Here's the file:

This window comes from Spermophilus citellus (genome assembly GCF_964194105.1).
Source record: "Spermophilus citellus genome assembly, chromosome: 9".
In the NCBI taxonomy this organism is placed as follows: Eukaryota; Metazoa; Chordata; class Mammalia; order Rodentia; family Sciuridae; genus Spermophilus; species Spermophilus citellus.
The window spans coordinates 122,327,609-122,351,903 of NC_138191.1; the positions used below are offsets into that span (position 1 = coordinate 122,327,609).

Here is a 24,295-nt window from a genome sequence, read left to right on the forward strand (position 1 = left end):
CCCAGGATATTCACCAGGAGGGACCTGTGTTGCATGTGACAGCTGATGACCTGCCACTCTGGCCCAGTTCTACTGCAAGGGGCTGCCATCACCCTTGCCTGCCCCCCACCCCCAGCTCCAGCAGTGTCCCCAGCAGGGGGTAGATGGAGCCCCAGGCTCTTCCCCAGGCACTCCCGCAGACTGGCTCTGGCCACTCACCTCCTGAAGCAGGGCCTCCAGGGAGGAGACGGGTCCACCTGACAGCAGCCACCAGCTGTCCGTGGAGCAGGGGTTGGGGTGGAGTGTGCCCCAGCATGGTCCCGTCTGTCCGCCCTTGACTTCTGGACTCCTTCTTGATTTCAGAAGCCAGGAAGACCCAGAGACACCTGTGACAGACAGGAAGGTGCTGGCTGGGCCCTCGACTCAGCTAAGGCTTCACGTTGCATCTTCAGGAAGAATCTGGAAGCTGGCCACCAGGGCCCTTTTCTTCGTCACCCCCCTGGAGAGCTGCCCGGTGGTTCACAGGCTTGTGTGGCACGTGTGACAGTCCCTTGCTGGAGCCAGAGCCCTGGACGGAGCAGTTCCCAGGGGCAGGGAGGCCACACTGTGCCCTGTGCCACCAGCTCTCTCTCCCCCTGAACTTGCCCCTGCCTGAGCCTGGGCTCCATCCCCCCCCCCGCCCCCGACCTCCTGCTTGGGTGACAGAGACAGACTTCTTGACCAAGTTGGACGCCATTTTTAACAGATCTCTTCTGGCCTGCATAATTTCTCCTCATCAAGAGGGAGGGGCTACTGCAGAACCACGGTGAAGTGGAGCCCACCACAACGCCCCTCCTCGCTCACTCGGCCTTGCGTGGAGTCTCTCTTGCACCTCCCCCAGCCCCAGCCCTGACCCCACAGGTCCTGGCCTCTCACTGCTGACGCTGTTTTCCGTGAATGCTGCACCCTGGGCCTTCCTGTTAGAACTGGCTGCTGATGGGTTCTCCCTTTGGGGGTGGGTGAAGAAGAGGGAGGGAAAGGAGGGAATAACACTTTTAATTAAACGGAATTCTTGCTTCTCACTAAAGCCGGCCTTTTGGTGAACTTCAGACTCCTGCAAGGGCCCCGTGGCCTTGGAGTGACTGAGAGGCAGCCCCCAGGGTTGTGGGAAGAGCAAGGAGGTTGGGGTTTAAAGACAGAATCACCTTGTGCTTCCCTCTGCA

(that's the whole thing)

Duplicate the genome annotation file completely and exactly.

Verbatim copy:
This window comes from Spermophilus citellus (genome assembly GCF_964194105.1).
Source record: "Spermophilus citellus genome assembly, chromosome: 9".
In the NCBI taxonomy this organism is placed as follows: Eukaryota; Metazoa; Chordata; class Mammalia; order Rodentia; family Sciuridae; genus Spermophilus; species Spermophilus citellus.
The window spans coordinates 122,327,609-122,351,903 of NC_138191.1; the positions used below are offsets into that span (position 1 = coordinate 122,327,609).

Here is a 24,295-nt window from a genome sequence, read left to right on the forward strand (position 1 = left end):
CCCAGGATATTCACCAGGAGGGACCTGTGTTGCATGTGACAGCTGATGACCTGCCACTCTGGCCCAGTTCTACTGCAAGGGGCTGCCATCACCCTTGCCTGCCCCCCACCCCCAGCTCCAGCAGTGTCCCCAGCAGGGGGTAGATGGAGCCCCAGGCTCTTCCCCAGGCACTCCCGCAGACTGGCTCTGGCCACTCACCTCCTGAAGCAGGGCCTCCAGGGAGGAGACGGGTCCACCTGACAGCAGCCACCAGCTGTCCGTGGAGCAGGGGTTGGGGTGGAGTGTGCCCCAGCATGGTCCCGTCTGTCCGCCCTTGACTTCTGGACTCCTTCTTGATTTCAGAAGCCAGGAAGACCCAGAGACACCTGTGACAGACAGGAAGGTGCTGGCTGGGCCCTCGACTCAGCTAAGGCTTCACGTTGCATCTTCAGGAAGAATCTGGAAGCTGGCCACCAGGGCCCTTTTCTTCGTCACCCCCCTGGAGAGCTGCCCGGTGGTTCACAGGCTTGTGTGGCACGTGTGACAGTCCCTTGCTGGAGCCAGAGCCCTGGACGGAGCAGTTCCCAGGGGCAGGGAGGCCACACTGTGCCCTGTGCCACCAGCTCTCTCTCCCCCTGAACTTGCCCCTGCCTGAGCCTGGGCTCCATCCCCCCCCCCGCCCCCGACCTCCTGCTTGGGTGACAGAGACAGACTTCTTGACCAAGTTGGACGCCATTTTTAACAGATCTCTTCTGGCCTGCATAATTTCTCCTCATCAAGAGGGAGGGGCTACTGCAGAACCACGGTGAAGTGGAGCCCACCACAACGCCCCTCCTCGCTCACTCGGCCTTGCGTGGAGTCTCTCTTGCACCTCCCCCAGCCCCAGCCCTGACCCCACAGGTCCTGGCCTCTCACTGCTGACGCTGTTTTCCGTGAATGCTGCACCCTGGGCCTTCCTGTTAGAACTGGCTGCTGATGGGTTCTCCCTTTGGGGGTGGGTGAAGAAGAGGGAGGGAAAGGAGGGAATAACACTTTTAATTAAACGGAATTCTTGCTTCTCACTAAAGCCGGCCTTTTGGTGAACTTCAGACTCCTGCAAGGGCCCCGTGGCCTTGGAGTGACTGAGAGGCAGCCCCCAGGGTTGTGGGAAGAGCAAGGAGGTTGGGGTTTAAAGACAGAATCACCTTGTGCTTCCCTCTGCA